In our first five or six years at Zoho, we had considered ourselves a complete failure because we didn’t make any impact on the market. But maybe in the eighth year, things started happening. Think about that from a startup’s perspective: you will fail the first five years, and in the eighth year, things start to pick up. We have that kind of patience here, and that is something that is explicitly communicated during hiring. We tell people that this will probably take ten years to master. If you don’t have that patience, you shouldn’t be in this. If you don’t have the stamina to go through this, the endurance, you shouldn’t be in this.
I have been called the dinosaur of the IT industry, not the old man of the IT industry. I am genuinely old school. So when I say that I am old school, we start up virtually every time. Right now, we are in startup mode as a company. When I say we are in startup mode as a product company, whenever you throw away your old code base, you are in startup mode. This is the sixth time that we are starting up in the last 34 years. About a year or so ago, we scrapped our existing code base, and we are starting completely afresh. We will probably be in the market in another year. There is an existing product in the current code base, and the new code base is being developed, and as soon as the new code base comes into the market, the old code base will be thrown away. So, effectively, we are a startup.
AS A PRODUCT COMPANY, WHENEVER YOU THROW YOUR OLD CODE BASE, YOU ARE IN STARTUP MODE. THIS IS OUR SIXTH TIME IN 34 YEARS AND EACH TIME WE DID THE SAME THINGS FROM A TECH PERSPECTIVE. FROM THE MARKET PERSPECTIVE, YOU KEEP DOING DIFFERENT THINGS BECAUSE THE CUSTOMER PROFILES AND THE ADDRESSABLE MARKET ARE DIFFERENT. OF COURSE, THERE IS THE GROWTH PLAN. THOSE ARE THE THREE BUCKETS THAT WE LOOK AT AND THEN DETAILING IS A DIFFERENT MATTER.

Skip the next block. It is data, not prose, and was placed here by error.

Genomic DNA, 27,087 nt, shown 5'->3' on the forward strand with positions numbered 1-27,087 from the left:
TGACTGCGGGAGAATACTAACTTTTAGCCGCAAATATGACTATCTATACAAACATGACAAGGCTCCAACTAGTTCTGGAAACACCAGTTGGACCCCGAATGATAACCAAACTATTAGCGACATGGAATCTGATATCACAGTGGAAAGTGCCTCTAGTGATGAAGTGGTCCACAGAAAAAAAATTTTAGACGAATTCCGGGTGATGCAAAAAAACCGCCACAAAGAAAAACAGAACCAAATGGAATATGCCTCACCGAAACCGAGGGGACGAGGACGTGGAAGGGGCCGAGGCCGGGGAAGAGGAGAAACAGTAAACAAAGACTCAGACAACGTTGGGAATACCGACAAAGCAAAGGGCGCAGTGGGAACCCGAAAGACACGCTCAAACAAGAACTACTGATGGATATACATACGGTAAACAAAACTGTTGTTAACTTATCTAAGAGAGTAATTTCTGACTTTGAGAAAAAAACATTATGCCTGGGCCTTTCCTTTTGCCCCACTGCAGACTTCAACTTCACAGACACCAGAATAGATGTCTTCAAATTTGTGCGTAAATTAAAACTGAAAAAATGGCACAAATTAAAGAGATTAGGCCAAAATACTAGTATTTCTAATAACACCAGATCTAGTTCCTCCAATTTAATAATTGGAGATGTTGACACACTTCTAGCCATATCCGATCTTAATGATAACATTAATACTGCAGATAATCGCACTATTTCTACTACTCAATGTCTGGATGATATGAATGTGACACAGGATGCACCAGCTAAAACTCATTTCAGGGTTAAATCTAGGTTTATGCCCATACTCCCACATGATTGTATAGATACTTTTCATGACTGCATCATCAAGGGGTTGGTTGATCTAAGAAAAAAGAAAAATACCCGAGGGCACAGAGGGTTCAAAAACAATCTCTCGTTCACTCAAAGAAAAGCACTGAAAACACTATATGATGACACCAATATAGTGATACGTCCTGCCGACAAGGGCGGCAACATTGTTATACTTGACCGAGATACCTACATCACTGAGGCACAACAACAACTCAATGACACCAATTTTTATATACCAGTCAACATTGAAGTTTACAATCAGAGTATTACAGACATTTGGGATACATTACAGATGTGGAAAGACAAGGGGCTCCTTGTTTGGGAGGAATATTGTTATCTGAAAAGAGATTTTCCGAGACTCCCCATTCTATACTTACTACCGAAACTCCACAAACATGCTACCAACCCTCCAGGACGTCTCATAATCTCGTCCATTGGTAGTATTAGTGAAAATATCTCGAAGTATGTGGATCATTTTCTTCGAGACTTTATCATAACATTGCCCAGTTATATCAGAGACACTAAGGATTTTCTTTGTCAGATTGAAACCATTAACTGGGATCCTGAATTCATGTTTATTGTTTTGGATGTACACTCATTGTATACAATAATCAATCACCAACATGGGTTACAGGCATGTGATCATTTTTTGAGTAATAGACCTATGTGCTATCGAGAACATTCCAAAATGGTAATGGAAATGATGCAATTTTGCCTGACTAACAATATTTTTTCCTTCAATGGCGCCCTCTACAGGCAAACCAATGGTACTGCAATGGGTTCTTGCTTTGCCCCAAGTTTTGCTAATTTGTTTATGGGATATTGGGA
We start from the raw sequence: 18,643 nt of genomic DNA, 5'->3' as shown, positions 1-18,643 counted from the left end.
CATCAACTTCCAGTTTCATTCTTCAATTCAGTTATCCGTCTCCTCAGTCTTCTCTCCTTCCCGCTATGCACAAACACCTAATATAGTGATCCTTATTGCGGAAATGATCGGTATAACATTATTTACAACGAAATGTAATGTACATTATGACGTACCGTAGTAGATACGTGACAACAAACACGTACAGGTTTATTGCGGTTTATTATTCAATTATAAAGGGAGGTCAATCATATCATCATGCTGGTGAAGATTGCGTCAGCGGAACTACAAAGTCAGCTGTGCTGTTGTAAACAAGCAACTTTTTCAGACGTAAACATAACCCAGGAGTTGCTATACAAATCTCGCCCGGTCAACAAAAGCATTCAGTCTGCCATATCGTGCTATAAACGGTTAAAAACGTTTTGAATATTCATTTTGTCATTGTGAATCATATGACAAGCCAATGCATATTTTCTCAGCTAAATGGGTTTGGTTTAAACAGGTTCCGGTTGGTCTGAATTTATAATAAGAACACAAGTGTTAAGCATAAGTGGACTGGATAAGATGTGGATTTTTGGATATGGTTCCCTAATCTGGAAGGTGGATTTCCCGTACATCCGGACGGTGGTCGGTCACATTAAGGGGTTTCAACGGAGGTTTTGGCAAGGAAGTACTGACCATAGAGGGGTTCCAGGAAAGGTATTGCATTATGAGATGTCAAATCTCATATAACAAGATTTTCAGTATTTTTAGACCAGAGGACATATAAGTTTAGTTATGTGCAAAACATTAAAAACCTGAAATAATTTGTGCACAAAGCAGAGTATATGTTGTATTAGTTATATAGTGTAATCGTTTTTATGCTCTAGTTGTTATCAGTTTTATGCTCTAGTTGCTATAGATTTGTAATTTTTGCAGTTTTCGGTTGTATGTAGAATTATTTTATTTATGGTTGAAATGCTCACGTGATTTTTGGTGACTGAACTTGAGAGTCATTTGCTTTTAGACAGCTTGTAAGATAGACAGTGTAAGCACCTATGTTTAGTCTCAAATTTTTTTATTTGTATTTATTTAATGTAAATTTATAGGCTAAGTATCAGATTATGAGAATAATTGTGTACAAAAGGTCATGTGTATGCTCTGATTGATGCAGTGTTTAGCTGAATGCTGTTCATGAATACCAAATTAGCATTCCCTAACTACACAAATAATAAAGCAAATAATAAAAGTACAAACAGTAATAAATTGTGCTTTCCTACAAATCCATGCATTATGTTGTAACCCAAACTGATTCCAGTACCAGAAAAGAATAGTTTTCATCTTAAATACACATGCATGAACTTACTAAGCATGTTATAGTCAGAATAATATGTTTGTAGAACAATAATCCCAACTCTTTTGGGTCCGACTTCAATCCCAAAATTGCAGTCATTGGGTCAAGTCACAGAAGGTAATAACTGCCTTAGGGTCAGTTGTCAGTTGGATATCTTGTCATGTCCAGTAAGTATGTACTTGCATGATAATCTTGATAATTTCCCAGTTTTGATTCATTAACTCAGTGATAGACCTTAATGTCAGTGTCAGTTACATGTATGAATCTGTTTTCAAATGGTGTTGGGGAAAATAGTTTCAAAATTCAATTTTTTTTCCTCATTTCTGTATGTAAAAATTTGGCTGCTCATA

— BHARAT GOENKA
What are we doing differently? Actually, all the six times that we have started up, we have done the same things from a tech perspective. From the market perspective, yes, you keep doing different things because the customer profiles are different, the market you are trying to address is different. Then, of course, there is the growth plan. Those are the three buckets that we normally look at. I mean, in the sense of the big three buckets, of course, detailing is a different matter. If I take the tech perspective, what we have done consistently for the last four years is perpetually go around the fundamentals. When I say perpetually go around the fundamentals I mean that we strongly believe that in the product space tech is the differentiator, and in the non-product space your business model may be the differentiator.
For example, if you want to get into the fintech business, technology is perhaps a minor differentiator, but your business model is a major differentiator. Suppose you are trying to do T+1 vs T vs T+2, suppose you are trying to do a subscription model vs per transaction model, various types of business models will differentiate you in the market. A lot of that will depend on how deep your pockets are and how you will sustain that. I’m using the [term] product in the sense of something that is going to run on your systems, whether it’s on your phone or laptop or desktop or your servers. Something that is running in your hands rather than something running in the background, then technology is your primary differentiator. What we keep trying to do is pushing
BUT I THINK RIGHT AT OUR SERIES A, SO LITERALLY SECOND, THIRD YEAR OF YOUR BUSINESS, YOU SHOULD START GETTING SERIOUS ABOUT METRICS TO FIGURE OUT WHAT IS GOING ON VERY OBJECTIVELY. WE WERE CLUELESS. WE WOULD LIKE TO HAVE HAD THESE NUMBERS, WE KNEW WHAT THE NUMBERS WERE, BUT A CONSCIOUS EFFORT TO GROW THE NUMBERS OR MAKE THEM HAPPEN, THAT I THINK CAME PRETTY LATE IN OUR JOURNEY. I WOULD BE NUMBERS-DRIVEN FROM THE VERY EARLY STAGES.
— ANAND JAIN
the limit of what computing can do today. Restarting six times, every time the computing environment has changed significantly, it is time to throw away your old code and rediscover the boundaries of what is possible. So that is what we do consistently.